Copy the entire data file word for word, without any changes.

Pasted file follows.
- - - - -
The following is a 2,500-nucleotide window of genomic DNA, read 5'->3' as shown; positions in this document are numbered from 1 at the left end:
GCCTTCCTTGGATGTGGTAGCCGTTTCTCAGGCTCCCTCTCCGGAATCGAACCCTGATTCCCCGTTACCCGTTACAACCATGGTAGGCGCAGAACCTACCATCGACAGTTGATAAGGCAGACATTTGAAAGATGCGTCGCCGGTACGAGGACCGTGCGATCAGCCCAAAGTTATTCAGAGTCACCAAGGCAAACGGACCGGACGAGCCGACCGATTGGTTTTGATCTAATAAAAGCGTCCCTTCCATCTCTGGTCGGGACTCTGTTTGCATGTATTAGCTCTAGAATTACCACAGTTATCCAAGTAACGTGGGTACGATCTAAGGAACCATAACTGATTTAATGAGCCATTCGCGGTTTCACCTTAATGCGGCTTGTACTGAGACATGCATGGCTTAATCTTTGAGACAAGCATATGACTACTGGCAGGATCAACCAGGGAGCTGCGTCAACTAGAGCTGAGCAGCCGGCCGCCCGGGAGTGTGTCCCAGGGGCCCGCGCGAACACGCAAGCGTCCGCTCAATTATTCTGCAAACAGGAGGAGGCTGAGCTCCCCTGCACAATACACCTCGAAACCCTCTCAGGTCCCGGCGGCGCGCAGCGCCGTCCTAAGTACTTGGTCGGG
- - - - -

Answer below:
The following is a 2,500-nucleotide window of genomic DNA, read 5'->3' as shown; positions in this document are numbered from 1 at the left end:
GCCTTCCTTGGATGTGGTAGCCGTTTCTCAGGCTCCCTCTCCGGAATCGAACCCTGATTCCCCGTTACCCGTTACAACCATGGTAGGCGCAGAACCTACCATCGACAGTTGATAAGGCAGACATTTGAAAGATGCGTCGCCGGTACGAGGACCGTGCGATCAGCCCAAAGTTATTCAGAGTCACCAAGGCAAACGGACCGGACGAGCCGACCGATTGGTTTTGATCTAATAAAAGCGTCCCTTCCATCTCTGGTCGGGACTCTGTTTGCATGTATTAGCTCTAGAATTACCACAGTTATCCAAGTAACGTGGGTACGATCTAAGGAACCATAACTGATTTAATGAGCCATTCGCGGTTTCACCTTAATGCGGCTTGTACTGAGACATGCATGGCTTAATCTTTGAGACAAGCATATGACTACTGGCAGGATCAACCAGGGAGCTGCGTCAACTAGAGCTGAGCAGCCGGCCGCCCGGGAGTGTGTCCCAGGGGCCCGCGCGAACACGCAAGCGTCCGCTCAATTATTCTGCAAACAGGAGGAGGCTGAGCTCCCCTGCACAATACACCTCGAAACCCTCTCAGGTCCCGGCGGCGCGCAGCGCCGTCCTAAGTACTTGGTCGGG